Posts Tagged Firefighter Cancer Support Network

Of interest … Cancer in the Fire Service

Excerpts from

DetecTogether, a non-profit dedicated to promoting early cancer detection and prevention, released a national education campaign targeting firefighters. 

The campaign is informed by data from the Firefighter Cancer Support Network, which suggests that occupational cancer is the leading cause of line-of-duty deaths in the fire service and firefighters are 14% more likely to die from cancer than the general population.

Despite these grim statistics, DetecTogether’s campaign makes light of the situation by showcasing the hidden musical talents and dance moves of firefighters. In center view is Jason Patton, a firefighter and paramedic whose Fire Department Chronicles series has nearly 2 million followers on social media, accompanied by other Fire Department of New York (FDNY) members. The videos were filmed at the FDNY training academy on Randall’s Island.

“Our jobs are incredibly serious,” Patton said. “Lives are on the line. So, between jobs, while we’re at the firehouse, we like to lighten things up. And that’s exactly what DetecTogether’s videos do: using comedy to get firefighters taking action against cancer.”

The PSA also introduces firefighters to DetecTogether’s simple roadmap to early cancer detection, called ‘3 Steps Detect.‘ The organization describes the process as:

  1. Know Your Great: know what ‘great’ feels like for your personal health
  2. Use the 2-Week Rule: seek medical attention for persistent subtle health changes lasting two weeks
  3. Share With Your Doctor: share changes in your health, even if they are uncomfortable or embarrassing


The second film also leverages humor to spread awareness, as Patton picks on his fellow firefighter, O’Malley, and holds a dummy:

The organization tapped a Chicago-based ad agency to ideate and develop the campaign, which refreshes its existing ‘Response Time Matters’ campaign

The campaign was made possible with additional support from EMW-2021-FP-00573,1A Auto, Last Call Foundation, Powertech Controls, the Fire Department of the City of New York (FDNY), Firefighter Cancer Support Network, and the Center for Fire, Rescue & EMS Research.


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Cancer in the fire service (more)

Excerpts from the

Long before he became San Diego’s fire chief, Brian Fennessy would wear his crusty, soot-covered helmet like a badge, proof he worked at one of the city’s busiest fire stations. He thought it gave him credibility and earned him the respect of peers. Now he knows his dirty gear harbored the toxins and carcinogens that haunt the scene of a fire, and that they might well revisit him in the future as cancer.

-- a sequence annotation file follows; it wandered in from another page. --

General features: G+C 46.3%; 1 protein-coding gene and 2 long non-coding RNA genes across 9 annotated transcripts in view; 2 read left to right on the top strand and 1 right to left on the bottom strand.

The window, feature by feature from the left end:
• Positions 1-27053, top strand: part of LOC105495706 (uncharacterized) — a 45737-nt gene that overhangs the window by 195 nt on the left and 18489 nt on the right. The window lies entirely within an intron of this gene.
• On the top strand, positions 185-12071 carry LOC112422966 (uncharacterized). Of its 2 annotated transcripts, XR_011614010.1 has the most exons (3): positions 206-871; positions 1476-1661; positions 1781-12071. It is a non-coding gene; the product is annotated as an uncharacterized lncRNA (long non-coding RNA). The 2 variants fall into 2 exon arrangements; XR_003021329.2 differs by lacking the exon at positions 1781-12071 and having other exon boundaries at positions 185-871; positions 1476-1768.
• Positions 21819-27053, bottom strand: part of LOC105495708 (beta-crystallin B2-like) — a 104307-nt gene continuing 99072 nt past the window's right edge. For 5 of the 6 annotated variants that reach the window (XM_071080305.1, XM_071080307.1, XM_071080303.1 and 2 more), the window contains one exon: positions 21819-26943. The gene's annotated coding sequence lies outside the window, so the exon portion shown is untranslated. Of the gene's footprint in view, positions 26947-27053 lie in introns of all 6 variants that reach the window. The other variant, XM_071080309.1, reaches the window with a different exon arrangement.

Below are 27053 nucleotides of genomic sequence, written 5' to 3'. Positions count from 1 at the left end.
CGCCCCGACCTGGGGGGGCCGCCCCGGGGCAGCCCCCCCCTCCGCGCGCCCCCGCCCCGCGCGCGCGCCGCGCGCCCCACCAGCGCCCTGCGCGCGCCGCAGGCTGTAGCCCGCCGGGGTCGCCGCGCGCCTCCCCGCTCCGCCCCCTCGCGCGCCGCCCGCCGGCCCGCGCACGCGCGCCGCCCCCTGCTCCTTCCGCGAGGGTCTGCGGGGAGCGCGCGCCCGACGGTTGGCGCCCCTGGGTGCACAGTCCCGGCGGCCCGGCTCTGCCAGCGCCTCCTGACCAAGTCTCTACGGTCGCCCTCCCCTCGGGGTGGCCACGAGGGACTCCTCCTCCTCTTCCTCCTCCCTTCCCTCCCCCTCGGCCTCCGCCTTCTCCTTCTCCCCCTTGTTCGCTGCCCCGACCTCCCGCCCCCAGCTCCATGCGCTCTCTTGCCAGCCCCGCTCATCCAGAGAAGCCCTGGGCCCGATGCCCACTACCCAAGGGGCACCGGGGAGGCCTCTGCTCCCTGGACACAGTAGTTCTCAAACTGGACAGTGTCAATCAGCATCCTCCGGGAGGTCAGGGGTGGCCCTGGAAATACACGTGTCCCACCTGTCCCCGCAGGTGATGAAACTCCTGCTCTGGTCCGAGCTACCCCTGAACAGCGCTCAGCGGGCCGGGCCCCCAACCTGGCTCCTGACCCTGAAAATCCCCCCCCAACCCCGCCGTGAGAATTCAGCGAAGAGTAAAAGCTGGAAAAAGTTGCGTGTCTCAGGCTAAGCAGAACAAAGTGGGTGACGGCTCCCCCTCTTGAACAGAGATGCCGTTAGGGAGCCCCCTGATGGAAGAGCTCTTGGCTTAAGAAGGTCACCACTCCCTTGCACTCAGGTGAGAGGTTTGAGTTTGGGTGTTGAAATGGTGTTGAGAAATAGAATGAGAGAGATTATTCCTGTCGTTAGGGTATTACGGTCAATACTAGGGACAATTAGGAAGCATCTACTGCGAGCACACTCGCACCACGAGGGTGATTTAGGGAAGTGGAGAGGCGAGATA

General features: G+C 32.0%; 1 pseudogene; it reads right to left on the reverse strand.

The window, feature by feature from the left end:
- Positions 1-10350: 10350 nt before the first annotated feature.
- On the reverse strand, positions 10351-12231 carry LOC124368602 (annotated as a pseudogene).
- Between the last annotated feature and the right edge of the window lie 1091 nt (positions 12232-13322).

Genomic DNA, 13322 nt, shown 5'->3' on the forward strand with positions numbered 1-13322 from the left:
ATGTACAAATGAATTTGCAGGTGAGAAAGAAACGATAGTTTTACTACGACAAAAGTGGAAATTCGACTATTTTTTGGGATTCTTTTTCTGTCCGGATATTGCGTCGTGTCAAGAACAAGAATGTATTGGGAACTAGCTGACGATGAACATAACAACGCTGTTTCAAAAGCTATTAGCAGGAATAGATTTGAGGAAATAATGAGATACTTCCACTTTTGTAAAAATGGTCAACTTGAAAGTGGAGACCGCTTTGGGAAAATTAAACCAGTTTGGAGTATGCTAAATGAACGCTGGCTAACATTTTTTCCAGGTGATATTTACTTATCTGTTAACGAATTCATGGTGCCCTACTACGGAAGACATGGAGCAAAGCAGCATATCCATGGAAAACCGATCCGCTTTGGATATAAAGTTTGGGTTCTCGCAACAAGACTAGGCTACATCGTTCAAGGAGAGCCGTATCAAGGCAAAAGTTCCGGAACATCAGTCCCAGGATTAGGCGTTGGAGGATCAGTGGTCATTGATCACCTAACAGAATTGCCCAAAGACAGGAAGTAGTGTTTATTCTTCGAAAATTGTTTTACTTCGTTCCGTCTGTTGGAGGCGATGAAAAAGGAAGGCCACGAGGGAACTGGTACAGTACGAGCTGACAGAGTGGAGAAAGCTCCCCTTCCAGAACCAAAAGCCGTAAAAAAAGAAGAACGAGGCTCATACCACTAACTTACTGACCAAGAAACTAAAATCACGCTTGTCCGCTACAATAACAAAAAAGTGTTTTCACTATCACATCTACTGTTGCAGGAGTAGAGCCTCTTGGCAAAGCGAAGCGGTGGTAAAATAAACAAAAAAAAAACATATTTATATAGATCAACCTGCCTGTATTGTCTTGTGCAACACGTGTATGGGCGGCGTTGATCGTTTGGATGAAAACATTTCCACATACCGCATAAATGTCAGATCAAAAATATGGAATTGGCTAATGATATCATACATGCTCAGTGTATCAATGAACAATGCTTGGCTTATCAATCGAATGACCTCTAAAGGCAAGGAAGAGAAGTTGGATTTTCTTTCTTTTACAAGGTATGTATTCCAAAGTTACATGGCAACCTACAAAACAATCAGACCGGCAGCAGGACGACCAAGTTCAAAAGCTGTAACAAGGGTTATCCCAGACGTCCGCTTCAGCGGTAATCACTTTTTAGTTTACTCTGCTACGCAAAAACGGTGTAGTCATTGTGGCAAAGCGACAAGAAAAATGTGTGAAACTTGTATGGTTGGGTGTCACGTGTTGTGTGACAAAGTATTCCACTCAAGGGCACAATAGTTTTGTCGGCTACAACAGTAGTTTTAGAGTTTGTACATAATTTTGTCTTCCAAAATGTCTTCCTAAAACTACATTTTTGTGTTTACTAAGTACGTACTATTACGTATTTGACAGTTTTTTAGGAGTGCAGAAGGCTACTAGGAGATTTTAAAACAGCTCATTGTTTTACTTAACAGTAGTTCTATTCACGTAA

“I figure that’s what’s going to get me,” said Fennessy, who has been a firefighter since 1978. “When I worked for the Forest Service, man, we sprayed fuel breaks with chemicals that aren’t even allowed anymore. We inhaled that stuff; we were exposed to all kinds of bad stuff. “I figure it is just a matter of time before I’m diagnosed.” “It’s not going to be the roof caving in on you, or falling off the ladder – that’s not going to be what kills you, it is going to be cancer.”

Many fire departments around the country are working to change the culture of the fire service, encouraging firefighters to take steps to better protect themselves from dangerous fumes, smoke, and soot.

Cancer is the leading cause of firefighter line-of-duty deaths in the U.S., according to the International Association of Fire Fighters. In the past five years, more than 60 percent of the names added to the Fallen Fire Fighter Memorial Wall in Colorado were cancer-related deaths. The wall lists the names of more than 7,600 fallen firefighters.

Several studies looking at the association between firefighting and cancer have found higher rates of some types of cancers in firefighters compared with the general population, including cancers involving the respiratory, digestive, and urinary systems.

The largest cancer study of U.S. firefighters to date, done by the National Institute for Occupational Safety and Health, looked at the health records of 30,000 firefighters in three U.S. cities between 1950 and 2009. It found those firefighters had a modest increase in cancer diagnoses (a 9 percent increase) and cancer-related deaths (a 14 percent increase) compared with the general population.